Chile’s Casablanca Valley is well-known for being an ideal region for white wine varieties owing to its temperate climates and maritime influences. The grapes for Signos de Origien are hand-picked from organic and biodynamic vineyards;  the alluvial soils yield “aromatic and fruity wines with expressive flavors.” Once the grapes are transported to the winery, where they are sorted, selected, and pressed, the must is decanted and the clean juice is fermented, first in stainless steel barrels, then in French oak barrels, and finally, sur lie, for at least four months.


***For all those celebrating with someone special…or not — after all, there is absolutely nothing shameful about proudly and independently pulling a Bridget Jones and downing a few glasses while belting out the lyrics to “All By Myself” –here are my under-$20 recommendations for something red, something white, something rosé, and something fizzy.***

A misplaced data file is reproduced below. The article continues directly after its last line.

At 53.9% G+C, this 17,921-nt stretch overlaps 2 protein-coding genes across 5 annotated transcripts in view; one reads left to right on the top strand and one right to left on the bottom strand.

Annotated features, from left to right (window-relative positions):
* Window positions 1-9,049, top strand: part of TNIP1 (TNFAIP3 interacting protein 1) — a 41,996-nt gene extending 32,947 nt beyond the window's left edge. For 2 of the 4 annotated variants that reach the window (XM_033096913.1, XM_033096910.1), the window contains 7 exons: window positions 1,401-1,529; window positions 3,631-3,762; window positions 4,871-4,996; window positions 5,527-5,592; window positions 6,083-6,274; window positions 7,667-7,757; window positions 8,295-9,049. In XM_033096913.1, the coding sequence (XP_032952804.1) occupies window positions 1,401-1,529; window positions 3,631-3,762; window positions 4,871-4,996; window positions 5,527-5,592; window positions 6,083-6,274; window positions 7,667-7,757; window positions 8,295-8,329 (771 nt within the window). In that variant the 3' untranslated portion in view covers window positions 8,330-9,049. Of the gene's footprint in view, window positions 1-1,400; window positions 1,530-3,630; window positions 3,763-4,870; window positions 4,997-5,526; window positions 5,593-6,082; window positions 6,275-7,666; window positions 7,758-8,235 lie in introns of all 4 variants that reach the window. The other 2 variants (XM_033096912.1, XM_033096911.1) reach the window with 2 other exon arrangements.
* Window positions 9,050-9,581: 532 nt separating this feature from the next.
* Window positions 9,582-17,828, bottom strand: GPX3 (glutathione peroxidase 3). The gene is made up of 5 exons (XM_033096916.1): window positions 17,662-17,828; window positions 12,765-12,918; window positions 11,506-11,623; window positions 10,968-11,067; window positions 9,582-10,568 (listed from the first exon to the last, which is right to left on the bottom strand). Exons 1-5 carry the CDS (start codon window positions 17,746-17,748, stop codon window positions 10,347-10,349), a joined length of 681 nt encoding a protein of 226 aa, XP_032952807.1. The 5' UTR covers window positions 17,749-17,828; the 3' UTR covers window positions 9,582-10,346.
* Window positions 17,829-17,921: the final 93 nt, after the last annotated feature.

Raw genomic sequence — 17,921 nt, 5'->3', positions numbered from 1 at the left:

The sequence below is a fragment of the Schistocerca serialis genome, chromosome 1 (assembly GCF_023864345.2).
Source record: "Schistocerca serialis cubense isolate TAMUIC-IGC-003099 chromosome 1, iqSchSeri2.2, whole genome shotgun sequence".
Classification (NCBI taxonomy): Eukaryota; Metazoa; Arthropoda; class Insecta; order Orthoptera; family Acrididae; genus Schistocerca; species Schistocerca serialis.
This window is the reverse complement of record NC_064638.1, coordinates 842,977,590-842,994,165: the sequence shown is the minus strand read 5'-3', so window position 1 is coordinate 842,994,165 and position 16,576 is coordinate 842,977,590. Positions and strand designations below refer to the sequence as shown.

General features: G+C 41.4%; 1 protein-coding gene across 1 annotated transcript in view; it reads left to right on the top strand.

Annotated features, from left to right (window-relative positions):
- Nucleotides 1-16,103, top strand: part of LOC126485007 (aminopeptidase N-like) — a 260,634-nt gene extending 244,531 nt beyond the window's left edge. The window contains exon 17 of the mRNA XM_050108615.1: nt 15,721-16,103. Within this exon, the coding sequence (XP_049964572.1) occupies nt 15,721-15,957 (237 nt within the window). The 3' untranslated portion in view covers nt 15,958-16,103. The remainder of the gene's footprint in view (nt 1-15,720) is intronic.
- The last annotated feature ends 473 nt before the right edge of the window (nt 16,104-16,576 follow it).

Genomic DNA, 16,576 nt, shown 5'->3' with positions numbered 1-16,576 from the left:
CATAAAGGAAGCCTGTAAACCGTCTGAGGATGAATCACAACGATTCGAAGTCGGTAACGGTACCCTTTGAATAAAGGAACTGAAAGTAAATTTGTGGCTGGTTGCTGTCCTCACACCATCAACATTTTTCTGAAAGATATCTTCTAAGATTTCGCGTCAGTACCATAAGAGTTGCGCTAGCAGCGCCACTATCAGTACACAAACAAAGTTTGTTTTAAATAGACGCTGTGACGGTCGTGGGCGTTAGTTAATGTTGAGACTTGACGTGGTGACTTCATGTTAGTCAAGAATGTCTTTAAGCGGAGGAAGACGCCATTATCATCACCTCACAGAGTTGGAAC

Cheval-Quancard Reserve Bordeaux Blanc (LCBO#: 40160, 750mL, 12.0% alc., $13.90)
A lovely pale straw colour with a fragrant floral-honey bouquet, this wine boasts an exuberant minerality, with complex notes of melon, stone fruit, and citrus. Pair with seafood, green salads, and cheeses. Remarkable for the price point.

Tiger Horse Syrah-Mourvèdre Blend 2013 (LCBO#: 354613, 750 mL, 14.5% alc., $6.95)
This South African wine from the Western Cape is a delightful surprise. Medium- to full-bodied, with aromas of stewed plum, and sweet sugar beets, the wine is impressively layered with pepper and spice, vibrant black cherry, a mild oakiness, and tobacco. I would have bought a case of this discontinued wine had I known I’d enjoy it as much as I did.